These days you can definitely call Kyiv one of the most beautiful street art cities in the world. It’s hard to believe that only four years ago, you could count the murals in Ukrainian capital on your fingers. Around this time, in autumn 2014, a beautiful lady found her place in one of the walls in the quiet yard of the Old Town. An Australian artist, Guido van Helten, painted a young woman in Ukrainian embroidery shirt. She holds a delicate lily-of-the-valley bouquet in her hands. Not everyone recognizes her, but she is actually the same woman, who’s pictured on 200 UAH banknote!
Lesya Ukrainka is in top-3 of Ukrainian poets, and the most famous female poet in the country. The stern iron woman image that we often see in the textbook pictures, and on the money banknote, does not adequately represent the personality she had. Undoubtedly, Lesya was an incredibly strong woman, who managed to battle tuberculosis for 30 years of her life. However, she was also beautiful, soft and romantic, deeply in touch with nature.
Larysa Kosach (that’s the real name of the poet) left an unbelievable trail of genuinely important works: poems, plays, letters. She spoke and read 11 languages, which allowed her to work on multiple translations of classic foreign books into Ukrainian. Sentimental and sensitive, she could put her feelings into words in the most fascinating way. If you want to start getting acquainted with her works, one of her most famous plays, the ‘Forest Song‘ is here, translated into English.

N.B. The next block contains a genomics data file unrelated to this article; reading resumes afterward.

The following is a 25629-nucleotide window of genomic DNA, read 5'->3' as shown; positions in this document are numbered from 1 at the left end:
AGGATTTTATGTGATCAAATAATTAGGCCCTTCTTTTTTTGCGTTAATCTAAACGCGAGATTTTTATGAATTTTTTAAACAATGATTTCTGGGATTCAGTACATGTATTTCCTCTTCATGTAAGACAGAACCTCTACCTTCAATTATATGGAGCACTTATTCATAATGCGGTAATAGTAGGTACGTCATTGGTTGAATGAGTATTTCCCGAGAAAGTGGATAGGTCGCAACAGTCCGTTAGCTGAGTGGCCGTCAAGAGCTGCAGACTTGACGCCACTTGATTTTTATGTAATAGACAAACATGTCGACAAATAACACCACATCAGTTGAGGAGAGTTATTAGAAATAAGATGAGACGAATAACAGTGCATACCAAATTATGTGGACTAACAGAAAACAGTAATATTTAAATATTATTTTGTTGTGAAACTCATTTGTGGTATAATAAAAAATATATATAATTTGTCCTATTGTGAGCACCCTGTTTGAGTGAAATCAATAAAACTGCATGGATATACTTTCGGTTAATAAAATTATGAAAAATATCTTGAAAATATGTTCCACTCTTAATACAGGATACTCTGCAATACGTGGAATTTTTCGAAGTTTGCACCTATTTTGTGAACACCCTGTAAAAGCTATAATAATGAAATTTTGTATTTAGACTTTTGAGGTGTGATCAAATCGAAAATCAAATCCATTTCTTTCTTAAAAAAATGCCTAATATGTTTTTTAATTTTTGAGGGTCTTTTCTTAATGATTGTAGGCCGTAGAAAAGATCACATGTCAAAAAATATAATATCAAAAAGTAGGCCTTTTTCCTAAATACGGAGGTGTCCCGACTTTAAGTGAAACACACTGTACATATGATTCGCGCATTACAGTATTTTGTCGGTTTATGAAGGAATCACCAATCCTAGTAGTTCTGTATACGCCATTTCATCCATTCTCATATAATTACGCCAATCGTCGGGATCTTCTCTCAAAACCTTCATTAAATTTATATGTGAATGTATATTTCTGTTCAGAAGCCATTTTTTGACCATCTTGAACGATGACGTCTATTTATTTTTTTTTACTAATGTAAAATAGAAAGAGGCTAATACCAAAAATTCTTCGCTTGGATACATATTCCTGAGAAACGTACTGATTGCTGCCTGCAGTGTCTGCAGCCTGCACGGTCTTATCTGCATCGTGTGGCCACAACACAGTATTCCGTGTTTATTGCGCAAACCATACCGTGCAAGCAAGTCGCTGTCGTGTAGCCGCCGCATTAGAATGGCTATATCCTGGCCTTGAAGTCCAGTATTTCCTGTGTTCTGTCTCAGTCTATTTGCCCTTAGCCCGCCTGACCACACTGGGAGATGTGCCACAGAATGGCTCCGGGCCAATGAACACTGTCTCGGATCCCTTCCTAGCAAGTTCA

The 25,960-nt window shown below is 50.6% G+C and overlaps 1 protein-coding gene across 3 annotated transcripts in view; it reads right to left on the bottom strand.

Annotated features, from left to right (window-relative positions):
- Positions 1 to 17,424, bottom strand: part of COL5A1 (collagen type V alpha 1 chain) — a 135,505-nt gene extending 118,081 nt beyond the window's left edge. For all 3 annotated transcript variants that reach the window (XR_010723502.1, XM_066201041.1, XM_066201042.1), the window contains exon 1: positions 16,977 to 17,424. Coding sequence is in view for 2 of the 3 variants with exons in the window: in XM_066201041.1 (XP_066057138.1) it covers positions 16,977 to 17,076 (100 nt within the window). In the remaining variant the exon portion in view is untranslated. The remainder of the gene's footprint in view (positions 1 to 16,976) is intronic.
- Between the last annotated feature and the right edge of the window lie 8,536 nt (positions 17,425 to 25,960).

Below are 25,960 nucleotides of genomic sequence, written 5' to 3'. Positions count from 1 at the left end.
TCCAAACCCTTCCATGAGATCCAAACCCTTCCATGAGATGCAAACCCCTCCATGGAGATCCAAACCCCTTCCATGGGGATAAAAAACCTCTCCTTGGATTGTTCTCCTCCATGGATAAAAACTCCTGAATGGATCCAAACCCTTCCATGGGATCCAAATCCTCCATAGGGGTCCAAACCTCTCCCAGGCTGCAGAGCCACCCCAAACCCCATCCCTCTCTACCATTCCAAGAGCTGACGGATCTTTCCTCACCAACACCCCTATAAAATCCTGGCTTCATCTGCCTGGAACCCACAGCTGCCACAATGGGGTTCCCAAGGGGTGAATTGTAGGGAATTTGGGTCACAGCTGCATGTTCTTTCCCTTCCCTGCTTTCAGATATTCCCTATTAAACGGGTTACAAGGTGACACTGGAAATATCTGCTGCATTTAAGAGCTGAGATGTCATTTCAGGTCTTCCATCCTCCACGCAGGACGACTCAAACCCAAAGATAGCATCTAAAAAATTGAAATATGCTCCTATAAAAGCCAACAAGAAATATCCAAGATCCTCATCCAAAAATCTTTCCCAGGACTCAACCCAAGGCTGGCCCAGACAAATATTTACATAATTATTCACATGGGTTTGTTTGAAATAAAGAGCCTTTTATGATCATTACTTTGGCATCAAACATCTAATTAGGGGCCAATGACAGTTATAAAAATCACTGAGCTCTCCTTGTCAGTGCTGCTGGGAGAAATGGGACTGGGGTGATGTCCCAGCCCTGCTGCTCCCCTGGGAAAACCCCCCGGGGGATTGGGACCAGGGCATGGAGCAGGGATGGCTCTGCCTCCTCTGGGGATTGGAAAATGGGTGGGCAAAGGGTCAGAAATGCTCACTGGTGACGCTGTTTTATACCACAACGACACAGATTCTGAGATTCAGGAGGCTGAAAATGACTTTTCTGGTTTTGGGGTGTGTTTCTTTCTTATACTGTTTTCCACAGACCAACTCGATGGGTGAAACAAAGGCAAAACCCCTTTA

Furthermore, Lesya Ukrainka was an outstanding feminist and civil right activist. She saw the only solution for all the problems in the society is in the equality between people in all possible aspects. She rooted for equal opportunities for education and self-development for all people. Last, but not the least, Lesya took all actions she could, to work towards unification and independence of Ukraine.
‘Lily of the Valley’ is one of the poetic works of Lesya Ukrainka, that she wrote as a teenager. It tells the story of the flower, that was picked by force to serve as a dress decoration at the ball and finally withered very quickly. Guido found it a symbolic representation of Lesya’s own biography, pointing out that the woman too, withered way too early because of her disease.
Guido van Helten created more than one mural in Kyiv and many all over the world. Known for his photorealistic murals, he is also keen in graffiti art and printmaking. You can learn more about him and his works here.
Imagine how many stories behind Kyiv’s murals you don’t know? You can read a little bit more here and here, and definitely learn much more, visiting our Kyiv Unexplored tour. Enjoy!